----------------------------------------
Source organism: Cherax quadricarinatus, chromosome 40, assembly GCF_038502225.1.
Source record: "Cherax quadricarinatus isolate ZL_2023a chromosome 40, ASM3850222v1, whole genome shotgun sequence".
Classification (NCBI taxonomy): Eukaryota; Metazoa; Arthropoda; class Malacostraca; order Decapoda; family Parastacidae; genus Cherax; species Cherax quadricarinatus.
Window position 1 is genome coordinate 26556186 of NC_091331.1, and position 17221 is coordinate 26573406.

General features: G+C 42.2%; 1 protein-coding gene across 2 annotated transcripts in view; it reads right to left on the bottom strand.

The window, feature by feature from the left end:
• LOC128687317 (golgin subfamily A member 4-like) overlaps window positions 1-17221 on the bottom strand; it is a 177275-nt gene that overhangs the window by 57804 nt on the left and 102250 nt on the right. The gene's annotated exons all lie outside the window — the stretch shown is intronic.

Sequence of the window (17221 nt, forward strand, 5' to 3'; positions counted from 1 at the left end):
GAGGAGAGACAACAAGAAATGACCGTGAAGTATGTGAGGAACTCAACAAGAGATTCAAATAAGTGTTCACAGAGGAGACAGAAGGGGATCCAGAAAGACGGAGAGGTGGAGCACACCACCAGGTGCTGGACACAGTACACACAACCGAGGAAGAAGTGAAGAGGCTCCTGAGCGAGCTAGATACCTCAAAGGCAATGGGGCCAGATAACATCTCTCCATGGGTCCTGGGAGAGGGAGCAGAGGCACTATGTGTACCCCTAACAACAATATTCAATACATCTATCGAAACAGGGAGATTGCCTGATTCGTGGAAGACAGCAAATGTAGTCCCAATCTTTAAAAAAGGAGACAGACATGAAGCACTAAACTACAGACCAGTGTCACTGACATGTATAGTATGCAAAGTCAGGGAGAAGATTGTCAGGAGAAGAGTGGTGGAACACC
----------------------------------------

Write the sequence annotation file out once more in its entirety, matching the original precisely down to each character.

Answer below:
Source organism: Cherax quadricarinatus, chromosome 40, assembly GCF_038502225.1.
Source record: "Cherax quadricarinatus isolate ZL_2023a chromosome 40, ASM3850222v1, whole genome shotgun sequence".
Classification (NCBI taxonomy): Eukaryota; Metazoa; Arthropoda; class Malacostraca; order Decapoda; family Parastacidae; genus Cherax; species Cherax quadricarinatus.
Window position 1 is genome coordinate 26556186 of NC_091331.1, and position 17221 is coordinate 26573406.

General features: G+C 42.2%; 1 protein-coding gene across 2 annotated transcripts in view; it reads right to left on the bottom strand.

The window, feature by feature from the left end:
• LOC128687317 (golgin subfamily A member 4-like) overlaps window positions 1-17221 on the bottom strand; it is a 177275-nt gene that overhangs the window by 57804 nt on the left and 102250 nt on the right. The gene's annotated exons all lie outside the window — the stretch shown is intronic.

Sequence of the window (17221 nt, forward strand, 5' to 3'; positions counted from 1 at the left end):
GAGGAGAGACAACAAGAAATGACCGTGAAGTATGTGAGGAACTCAACAAGAGATTCAAATAAGTGTTCACAGAGGAGACAGAAGGGGATCCAGAAAGACGGAGAGGTGGAGCACACCACCAGGTGCTGGACACAGTACACACAACCGAGGAAGAAGTGAAGAGGCTCCTGAGCGAGCTAGATACCTCAAAGGCAATGGGGCCAGATAACATCTCTCCATGGGTCCTGGGAGAGGGAGCAGAGGCACTATGTGTACCCCTAACAACAATATTCAATACATCTATCGAAACAGGGAGATTGCCTGATTCGTGGAAGACAGCAAATGTAGTCCCAATCTTTAAAAAAGGAGACAGACATGAAGCACTAAACTACAGACCAGTGTCACTGACATGTATAGTATGCAAAGTCAGGGAGAAGATTGTCAGGAGAAGAGTGGTGGAACACC